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Robin Horsell, co-owner of market-leading schoolwear company Schoolblazer, looks back at a successful ISBA conference

✥ Independent Education Today: What were your impressions of the ISBA conference? Robin Horsell: The ISBA conference can be a powerful way to meet new clients and market the company. The schoolwear market is an industry dominated by businesses which are run by the grandchildren, or even great grandchildren of the founders. When we started Schoolblazer in 2004 we had a simple vision – to offer beter uniforms and a beter service to independent schools and their parents. ISBA have been very important in helping us showcase our innovations in both garments and service.

✥ IET: What are the main atractions of the event for your company? RH: The opportunity to build on our existing client relationships and showcase our service to potential new clients. We know that bursars are busy people and are bombarded with suppliers. ISBA gives them a chance to meet the companies and us a chance to chat to them quickly and efficiently.

✥ IET: How well did the event go for your company? RH: We had an excellent conference. We were lucky enough to be selected as a headline sponsor and recognise that this additional exposure is helpful.

✥ IET: How are things going for Schoolblazer at the moment? RH: Schoolblazer are 10 years old this year and we have signed up our hundredth school, making us market leaders to the independent sector. We are seeing an increasing demand for real innovation in product and service and so are very busy. Our Squadkit sportswear brand is

also performing well and has now been adopted by over 100 schools. We had Olympic hockey bronze medallist Chloe Rogers on our stand at ISBA and are delighted that she is joining our team to help us develop the brand further. There is a wide recognition that school

ABOVE: Schoolblazer continue to grow, both in the uniform and sportswear markets

sports kit need to look as good and perform as well as that produced for elite Olympic athletes and Chloe has been very helpful in the development of our unique product range. We’re sure that she will be an asset to the team.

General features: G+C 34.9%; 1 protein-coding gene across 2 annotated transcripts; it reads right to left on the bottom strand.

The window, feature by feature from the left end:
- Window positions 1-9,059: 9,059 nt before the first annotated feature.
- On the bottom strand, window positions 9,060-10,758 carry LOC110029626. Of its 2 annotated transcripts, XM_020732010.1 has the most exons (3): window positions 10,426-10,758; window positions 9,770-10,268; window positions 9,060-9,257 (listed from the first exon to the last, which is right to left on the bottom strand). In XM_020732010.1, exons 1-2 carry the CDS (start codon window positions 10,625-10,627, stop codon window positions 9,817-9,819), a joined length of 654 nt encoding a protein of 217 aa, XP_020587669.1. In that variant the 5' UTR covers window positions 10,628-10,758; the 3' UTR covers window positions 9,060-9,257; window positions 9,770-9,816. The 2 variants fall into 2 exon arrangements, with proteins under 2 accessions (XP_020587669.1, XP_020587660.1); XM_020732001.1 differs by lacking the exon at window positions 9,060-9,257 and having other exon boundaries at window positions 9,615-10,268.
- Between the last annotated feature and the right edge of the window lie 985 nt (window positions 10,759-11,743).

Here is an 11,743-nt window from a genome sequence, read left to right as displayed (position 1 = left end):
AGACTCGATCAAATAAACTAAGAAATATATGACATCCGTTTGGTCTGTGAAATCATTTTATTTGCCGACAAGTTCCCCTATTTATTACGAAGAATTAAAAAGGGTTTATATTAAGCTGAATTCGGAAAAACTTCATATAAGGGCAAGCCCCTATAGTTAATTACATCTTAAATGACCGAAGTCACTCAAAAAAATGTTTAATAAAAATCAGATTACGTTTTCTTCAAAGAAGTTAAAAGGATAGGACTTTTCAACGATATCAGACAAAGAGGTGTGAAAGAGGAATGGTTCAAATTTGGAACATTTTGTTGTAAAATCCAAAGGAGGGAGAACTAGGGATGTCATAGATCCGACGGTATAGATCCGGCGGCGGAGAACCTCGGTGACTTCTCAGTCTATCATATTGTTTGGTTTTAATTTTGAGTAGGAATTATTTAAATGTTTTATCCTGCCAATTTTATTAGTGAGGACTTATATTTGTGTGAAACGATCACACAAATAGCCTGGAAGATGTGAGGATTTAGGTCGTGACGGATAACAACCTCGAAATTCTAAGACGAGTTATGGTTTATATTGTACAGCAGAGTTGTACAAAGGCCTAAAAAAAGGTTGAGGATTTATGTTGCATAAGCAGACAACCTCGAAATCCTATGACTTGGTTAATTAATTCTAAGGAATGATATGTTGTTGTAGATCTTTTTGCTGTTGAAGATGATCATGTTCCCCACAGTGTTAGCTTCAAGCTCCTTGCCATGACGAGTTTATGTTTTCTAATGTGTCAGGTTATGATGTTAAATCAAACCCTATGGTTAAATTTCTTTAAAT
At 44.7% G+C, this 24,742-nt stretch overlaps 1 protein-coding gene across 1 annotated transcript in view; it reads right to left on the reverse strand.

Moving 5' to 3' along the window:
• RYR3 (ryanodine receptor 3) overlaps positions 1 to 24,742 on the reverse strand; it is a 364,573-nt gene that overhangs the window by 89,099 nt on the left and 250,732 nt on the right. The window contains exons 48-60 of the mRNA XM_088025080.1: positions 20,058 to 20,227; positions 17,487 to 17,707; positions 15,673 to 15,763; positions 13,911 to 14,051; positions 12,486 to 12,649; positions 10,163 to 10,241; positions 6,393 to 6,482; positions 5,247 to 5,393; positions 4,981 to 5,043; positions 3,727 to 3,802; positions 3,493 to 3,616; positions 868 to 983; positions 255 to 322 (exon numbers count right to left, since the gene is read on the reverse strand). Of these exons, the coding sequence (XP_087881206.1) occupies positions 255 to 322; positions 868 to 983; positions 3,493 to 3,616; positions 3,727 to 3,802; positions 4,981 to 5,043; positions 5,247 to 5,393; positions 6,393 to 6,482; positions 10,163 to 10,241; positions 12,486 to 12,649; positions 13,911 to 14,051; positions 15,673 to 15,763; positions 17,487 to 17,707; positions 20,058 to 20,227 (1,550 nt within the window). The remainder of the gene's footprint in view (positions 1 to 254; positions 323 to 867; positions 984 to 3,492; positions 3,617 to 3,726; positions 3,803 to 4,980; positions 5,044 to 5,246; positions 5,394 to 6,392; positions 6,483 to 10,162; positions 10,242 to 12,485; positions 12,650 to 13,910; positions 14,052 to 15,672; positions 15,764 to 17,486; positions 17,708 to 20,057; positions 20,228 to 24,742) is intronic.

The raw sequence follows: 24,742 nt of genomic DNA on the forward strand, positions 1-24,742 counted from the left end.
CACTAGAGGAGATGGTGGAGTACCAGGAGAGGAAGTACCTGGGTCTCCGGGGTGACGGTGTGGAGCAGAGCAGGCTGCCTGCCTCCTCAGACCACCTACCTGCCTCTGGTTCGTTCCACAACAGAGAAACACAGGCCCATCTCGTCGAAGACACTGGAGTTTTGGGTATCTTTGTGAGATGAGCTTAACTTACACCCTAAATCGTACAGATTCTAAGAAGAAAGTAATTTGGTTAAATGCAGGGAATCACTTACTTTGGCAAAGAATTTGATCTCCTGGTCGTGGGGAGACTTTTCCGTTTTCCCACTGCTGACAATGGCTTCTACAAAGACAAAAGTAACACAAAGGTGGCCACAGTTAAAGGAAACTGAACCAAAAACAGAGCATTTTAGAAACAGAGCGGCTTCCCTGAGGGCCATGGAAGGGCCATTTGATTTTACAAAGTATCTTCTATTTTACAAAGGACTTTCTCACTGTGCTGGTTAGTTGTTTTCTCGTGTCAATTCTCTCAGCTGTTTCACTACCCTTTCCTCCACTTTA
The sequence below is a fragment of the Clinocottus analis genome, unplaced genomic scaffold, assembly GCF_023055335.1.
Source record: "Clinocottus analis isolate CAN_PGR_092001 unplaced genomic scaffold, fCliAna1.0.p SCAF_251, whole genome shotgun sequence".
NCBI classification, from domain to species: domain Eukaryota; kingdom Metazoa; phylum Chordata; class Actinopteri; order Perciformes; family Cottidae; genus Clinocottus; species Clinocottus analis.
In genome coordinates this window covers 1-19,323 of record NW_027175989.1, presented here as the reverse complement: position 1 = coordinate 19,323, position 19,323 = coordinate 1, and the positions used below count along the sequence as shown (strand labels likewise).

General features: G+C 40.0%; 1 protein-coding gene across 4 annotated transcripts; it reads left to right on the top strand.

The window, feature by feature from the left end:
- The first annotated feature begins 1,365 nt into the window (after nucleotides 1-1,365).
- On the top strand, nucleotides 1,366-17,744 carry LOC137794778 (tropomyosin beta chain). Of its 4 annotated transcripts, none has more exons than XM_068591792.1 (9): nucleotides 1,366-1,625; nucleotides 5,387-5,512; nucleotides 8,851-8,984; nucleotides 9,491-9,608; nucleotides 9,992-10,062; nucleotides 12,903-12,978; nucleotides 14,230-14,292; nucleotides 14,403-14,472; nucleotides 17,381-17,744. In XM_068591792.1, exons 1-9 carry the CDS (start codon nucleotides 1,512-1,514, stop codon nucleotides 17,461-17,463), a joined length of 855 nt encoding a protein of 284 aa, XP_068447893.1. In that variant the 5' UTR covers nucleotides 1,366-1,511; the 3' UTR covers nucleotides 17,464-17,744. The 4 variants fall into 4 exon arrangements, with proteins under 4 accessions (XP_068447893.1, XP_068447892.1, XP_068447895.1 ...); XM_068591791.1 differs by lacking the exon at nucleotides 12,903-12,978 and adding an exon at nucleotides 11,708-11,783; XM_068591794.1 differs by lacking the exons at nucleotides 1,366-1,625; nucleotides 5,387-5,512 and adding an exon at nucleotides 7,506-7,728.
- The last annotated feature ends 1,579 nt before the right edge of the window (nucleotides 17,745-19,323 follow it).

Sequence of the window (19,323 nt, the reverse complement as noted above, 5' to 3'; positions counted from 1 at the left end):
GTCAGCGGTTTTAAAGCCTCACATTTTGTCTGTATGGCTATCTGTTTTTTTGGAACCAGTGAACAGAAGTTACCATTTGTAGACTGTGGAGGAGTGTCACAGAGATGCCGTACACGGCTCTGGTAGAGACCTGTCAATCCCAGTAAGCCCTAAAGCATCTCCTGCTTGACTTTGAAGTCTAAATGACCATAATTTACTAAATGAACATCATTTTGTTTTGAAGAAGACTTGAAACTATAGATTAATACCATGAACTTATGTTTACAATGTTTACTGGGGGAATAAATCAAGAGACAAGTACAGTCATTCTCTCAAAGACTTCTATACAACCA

✥ IET: What are the key trends in your sector at the moment, and how are you adapting to changing market conditions? RH: We’ve seen some big changes in the uniform sector in the last few months. One of the major ‘traditional’ suppliers has fallen into administration, leaving a number of schools with real difficulty. We think this will prompt a greater focus on the financial stability of uniform suppliers. Fortunately Schoolblazer are very well funded with an ‘A’ credit rating. We are also seeing schools recognising

that they do have a choice in uniform supply and an increasing trend to re- tender the business. As customers’ service expectations rise then life will become increasingly difficult for companies that cannot meet or exceed these expectations.

✥ IET: What future changes do you anticipate, both for the sector, and for your company? RH: We see continued growth and innovation. We recognise that the existing supplier base has begun to copy a number of our innovations, and therefore the pressure is on for us to keep innovating on both product and service. We’re introducing new blouse and shirt fabrics this year and a new ‘text based’ delivery mechanic so are staying on our toes, but competition is always good. iE

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